By Patrick Scriven, Director of Communications and Young People’s Ministries

Two of the biggest religion stories over the past week involved the formerly Christian, Muslim author Reza Aslan and the young, formerly conservative, evangelical blogger Rachel Held Evans. Aslan’s recent book on Jesus, “Zealot,” became a hot item after an insulting, yet not surprising, Fox News interview went viral. Held Evans wrote a piece distributed by CNN on why Millennials are leaving the evangelical church, and what they might be looking for.

Reza Aslan’s book Zealot begins with a vivid description of the Temple cult in first century Judaism that is quite provocative. His subsequent detailing of the political, religious and social tensions of the day breathes significant life into his portrait of Jesus, his earliest followers, and the world in which they lived. Given the limited data any historian has to work with Aslan should be applauded for created such a compelling world even as a healthy amount of skepticism ought be applied to his more dramatic flourishes, particularly when they reach beyond scholarly consensus.

One of my favorite things about history is the way looking back inevitably causes us to reexamine the present. In this case Zealot, on more than one occasion, prompted me to think about the role of the church in the 21st century.

Aslan describes a Temple cult that was central to the religious practice of a majority of the Jewish people throughout the region. When the Temple was destroyed along with Jerusalem following revolts in 70 CE, the Jewish faith was forced to reconsider, reshape, and reform – not for the first time. Of course, Aslan also makes the point that this event had significant impact upon the shaping of Christian theology as well.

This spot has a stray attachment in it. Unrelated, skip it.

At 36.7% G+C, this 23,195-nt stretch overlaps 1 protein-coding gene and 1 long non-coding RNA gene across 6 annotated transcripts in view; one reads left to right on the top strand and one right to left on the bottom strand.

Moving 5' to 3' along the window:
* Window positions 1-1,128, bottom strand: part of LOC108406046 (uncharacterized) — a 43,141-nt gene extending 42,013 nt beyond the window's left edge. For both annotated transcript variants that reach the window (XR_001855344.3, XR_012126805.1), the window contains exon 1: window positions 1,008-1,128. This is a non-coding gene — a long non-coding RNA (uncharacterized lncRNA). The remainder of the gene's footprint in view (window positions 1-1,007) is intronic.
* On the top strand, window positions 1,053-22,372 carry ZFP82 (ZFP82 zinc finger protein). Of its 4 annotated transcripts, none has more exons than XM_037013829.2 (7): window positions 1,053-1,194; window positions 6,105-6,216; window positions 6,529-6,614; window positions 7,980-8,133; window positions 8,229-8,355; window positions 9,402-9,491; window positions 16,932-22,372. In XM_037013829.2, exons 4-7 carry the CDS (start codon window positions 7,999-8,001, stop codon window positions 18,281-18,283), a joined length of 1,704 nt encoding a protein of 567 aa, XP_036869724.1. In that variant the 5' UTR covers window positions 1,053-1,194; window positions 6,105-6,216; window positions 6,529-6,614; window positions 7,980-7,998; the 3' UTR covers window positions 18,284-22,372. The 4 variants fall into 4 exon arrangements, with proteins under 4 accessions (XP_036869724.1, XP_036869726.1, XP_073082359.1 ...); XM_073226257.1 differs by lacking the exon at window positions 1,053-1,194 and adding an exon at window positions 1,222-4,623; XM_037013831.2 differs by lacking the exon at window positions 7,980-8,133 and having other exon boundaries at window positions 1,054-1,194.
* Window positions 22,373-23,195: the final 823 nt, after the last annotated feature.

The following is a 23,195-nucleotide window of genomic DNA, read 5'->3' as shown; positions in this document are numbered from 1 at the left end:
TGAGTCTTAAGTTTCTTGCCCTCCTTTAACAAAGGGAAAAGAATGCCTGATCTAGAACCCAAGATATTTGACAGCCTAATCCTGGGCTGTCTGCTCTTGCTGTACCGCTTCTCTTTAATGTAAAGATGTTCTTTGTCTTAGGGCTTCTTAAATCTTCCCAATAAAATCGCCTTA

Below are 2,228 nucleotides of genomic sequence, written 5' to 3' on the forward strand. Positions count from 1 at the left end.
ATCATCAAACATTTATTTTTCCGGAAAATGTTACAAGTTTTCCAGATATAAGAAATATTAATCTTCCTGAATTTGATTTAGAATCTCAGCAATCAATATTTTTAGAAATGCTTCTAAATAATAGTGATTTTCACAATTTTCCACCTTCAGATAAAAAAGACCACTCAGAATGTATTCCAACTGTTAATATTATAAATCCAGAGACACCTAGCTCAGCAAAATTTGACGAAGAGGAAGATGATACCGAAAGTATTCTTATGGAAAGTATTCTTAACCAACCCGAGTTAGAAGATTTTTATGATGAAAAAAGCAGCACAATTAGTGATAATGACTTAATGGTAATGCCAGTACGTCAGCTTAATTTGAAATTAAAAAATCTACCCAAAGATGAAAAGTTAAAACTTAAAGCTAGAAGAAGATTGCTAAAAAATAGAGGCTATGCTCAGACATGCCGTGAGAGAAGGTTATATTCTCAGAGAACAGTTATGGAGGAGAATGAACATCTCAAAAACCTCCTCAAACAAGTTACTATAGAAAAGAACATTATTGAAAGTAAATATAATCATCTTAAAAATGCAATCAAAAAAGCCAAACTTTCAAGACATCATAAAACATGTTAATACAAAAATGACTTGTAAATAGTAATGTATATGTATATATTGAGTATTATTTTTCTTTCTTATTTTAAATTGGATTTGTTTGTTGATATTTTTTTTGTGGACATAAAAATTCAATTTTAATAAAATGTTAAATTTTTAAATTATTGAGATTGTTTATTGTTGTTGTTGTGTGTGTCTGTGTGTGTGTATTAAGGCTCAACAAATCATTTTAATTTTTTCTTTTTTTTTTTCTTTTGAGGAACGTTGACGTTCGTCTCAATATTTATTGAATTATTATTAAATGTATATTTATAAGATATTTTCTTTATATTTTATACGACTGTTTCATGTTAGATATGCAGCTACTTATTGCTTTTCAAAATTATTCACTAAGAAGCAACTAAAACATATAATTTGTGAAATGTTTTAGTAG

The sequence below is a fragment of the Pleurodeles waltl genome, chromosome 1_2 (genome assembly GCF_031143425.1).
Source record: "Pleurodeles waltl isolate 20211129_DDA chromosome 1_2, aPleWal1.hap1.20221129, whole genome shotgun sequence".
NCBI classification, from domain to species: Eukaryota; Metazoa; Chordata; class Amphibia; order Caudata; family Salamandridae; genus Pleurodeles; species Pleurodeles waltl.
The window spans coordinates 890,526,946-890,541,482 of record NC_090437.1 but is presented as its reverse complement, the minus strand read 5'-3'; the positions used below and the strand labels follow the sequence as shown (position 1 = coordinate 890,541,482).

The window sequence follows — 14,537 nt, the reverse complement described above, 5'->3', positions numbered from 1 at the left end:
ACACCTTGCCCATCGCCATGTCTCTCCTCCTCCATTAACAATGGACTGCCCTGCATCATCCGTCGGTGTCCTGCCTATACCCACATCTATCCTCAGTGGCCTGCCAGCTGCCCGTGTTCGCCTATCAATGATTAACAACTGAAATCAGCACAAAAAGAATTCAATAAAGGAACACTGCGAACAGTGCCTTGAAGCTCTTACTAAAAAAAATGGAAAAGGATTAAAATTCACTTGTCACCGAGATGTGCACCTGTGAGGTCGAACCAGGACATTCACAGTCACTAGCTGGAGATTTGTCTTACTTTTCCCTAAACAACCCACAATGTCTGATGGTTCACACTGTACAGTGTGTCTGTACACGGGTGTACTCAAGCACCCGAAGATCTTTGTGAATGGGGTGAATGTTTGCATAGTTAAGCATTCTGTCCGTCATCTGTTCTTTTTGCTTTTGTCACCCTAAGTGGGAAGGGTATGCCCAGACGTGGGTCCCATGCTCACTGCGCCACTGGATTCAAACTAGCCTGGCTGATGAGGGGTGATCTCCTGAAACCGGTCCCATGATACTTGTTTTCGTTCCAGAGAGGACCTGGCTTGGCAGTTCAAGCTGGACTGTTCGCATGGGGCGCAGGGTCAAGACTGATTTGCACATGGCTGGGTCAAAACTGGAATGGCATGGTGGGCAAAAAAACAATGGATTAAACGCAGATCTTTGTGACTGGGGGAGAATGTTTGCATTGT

The destruction of Jerusalem was not the preferred choice of any of the first century Jews that we are aware of. One might even conclude that it was the refusal of some to recognize Rome’s overwhelming dominance that made it inevitable. But this dramatic event forced a creative resurgence, indeed a complete reformulation of what it meant to be a Jew and how one faithfully worshiped God.

Many mainline folks like myself salivate when we read posts like Rachel Held Evan’s. We imagine that with a little bit of work we can pick up a portion of those young evangelicals who are falling away from their parent’s church forgetting that our own children tend to follow similar patterns. Several blogs over the course of the past week have rightly cautioned that such thinking may be somewhat wishful; I’m drawn to agree.

In my mind, one word connects Aslan’s work and Held Evan’s blog. That word is one you’ll rarely hear me saying and that may be part of the problem. The word is authority.

In Aslan’s description of Jesus’s world and the origins of the church so much is anchored around authority, how one attains it, and where it is ultimately rooted. Jesus builds his ministry to those who are not benefitting from the formal authority structure and boldly claimed a direct authority from God that is in conflict with the powers of the day. The nascent Christian community continues his ministry to the poor and outcast claiming authority through the risen Jesus; an authority that emboldens them through early persecution and sustains their theological imaginations as Jerusalem is destroyed. In contrast, the priestly caste’s authority is directly challenged by Jesus and other’s because of their collaboration with the state (Rome) and ultimately is undermined by it’s close connection to a physical location.